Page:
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Jordan Richardson appears to be in complete control of his muse. Last year, his songwriting vehicle, Son of Stan (named after his father), released its debut album, the stellar and slightly experimental Divorce Pop. Earlier this month, Son of Stan released the follow-up, the five-song EP Georgia (named after his mother) that’s just bursting with juicy, tightly structured pop goodness. Though the two records share an affinity for squishy drums, quietly buzzing guitars, and lyrics written from the perspective of a reluctantly cynical observer, Divorce Pop and Georgia are, at heart, very different. The goal now for the early-thirtysomething TCU alum is to unite the spirits of his two recordings, a sobering prospect even for Richardson, who has been playing in and fronting rock bands dating back decades and has played drums for superstars Ringo Starr and Ben Harper (and won a Grammy for his troubles last year).

“I hope my writing can kind of go that way, some of the pop and experimental stuff,” he said.

Georgia was intended to come out in the summer as a little delicacy to pop into your playback device while frolicking beachside. Good, sunny times are in the record’s DNA. In August, Richardson moved back to the Fort from Los Angeles, where he had been living and working for nine years. His base of operations out there was the studio Fireproof Recording, a converted pool house behind the home of producer/musician and friend Adam Lasus (Yo La Tengo, Clap Your Hands Say Yeah, Juliana Hatfield). Richardson began work on Georgia around the time Divorce Pop came out. “The studio was free, and I didn’t have to deal with the schedule of a full band,” he said, thinking that if he wanted to release Georgia a year after the first record, he’d better start working on the new one pronto.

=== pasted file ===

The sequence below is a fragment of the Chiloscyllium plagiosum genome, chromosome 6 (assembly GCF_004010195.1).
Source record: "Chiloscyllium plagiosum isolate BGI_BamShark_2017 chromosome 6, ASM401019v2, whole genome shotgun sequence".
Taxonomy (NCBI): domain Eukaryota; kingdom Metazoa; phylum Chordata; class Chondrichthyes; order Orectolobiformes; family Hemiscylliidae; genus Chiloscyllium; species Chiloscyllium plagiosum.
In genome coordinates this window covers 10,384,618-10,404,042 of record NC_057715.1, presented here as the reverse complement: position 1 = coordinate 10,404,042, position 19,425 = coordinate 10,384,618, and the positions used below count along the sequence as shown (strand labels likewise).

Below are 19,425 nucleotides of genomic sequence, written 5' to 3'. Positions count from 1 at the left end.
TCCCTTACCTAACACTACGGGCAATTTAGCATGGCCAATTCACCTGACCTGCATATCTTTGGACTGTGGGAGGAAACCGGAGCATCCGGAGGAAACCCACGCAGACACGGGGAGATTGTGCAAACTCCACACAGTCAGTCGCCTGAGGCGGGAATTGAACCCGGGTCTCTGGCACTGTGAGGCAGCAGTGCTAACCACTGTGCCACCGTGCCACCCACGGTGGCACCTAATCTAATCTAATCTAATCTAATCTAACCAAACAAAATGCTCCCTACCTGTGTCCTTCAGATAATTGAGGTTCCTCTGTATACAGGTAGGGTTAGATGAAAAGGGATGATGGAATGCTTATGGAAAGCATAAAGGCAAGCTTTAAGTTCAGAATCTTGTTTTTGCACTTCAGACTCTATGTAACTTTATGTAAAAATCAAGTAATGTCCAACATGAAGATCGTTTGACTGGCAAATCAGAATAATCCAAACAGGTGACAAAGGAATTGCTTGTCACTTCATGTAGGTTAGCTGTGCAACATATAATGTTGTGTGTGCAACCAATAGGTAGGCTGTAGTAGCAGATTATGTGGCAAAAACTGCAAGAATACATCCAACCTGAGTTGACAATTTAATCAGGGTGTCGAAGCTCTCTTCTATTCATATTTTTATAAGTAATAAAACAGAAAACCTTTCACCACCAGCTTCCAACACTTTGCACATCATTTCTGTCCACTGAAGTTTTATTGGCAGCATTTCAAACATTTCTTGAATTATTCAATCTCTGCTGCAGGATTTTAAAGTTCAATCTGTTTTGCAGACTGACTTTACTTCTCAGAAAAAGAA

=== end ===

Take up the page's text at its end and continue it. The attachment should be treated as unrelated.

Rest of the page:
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The first track and the EP’s first single, “The Lady That’s Around Me,” is a pretty nice encapsulation of that Georgia swing. Over a driving, pulsating rhythm, Richardson spits his lyrics rapid-fire, his echoing voice, the boinging drums, and the distant-sounding guitars conjuring up Ray Parker Jr. on a meth binge or a toughened up Alan Parsons Project. With the exception of some bawdy Clarence Clemons-style sax solos by Jeff Dazey (Larry g(EE), formerly Josh Weathers Band) and sultry backing vocals by Sam Villavert (Dallas punks Sealion), all of the instruments are played by Richardson. (Onstage, he’s backed by Dazey, Villavert, Ice Eater guitarist Zach Edwards, former Skeleton Coast drummer Brian Garcia, and Oil Boom bassist Steve Steward.)

Richardson still harbors a fascination for suburban alienation, circa the 1980s of his Fort Worth youth. And like Steely Dan lyricist and notorious creepy old man Donald Fagen, Richardson addresses most of his music to confused young people who could have the world if they wanted it but somehow prefer to just keep skating by. On “Loseyomind,” a slow-paced but jittery slice of white-boy funk, the youngster in question contemplates going back to school or maybe moving back home but not until after the party. “She lies! / About it all!” Richardson sings with great, heartfelt emphasis during the chorus, “It’s so predictable how you move / Your dance steps and your mood / Lemme tell you now, bye! / Cattle call! / That life is not for you / No matter what you do.”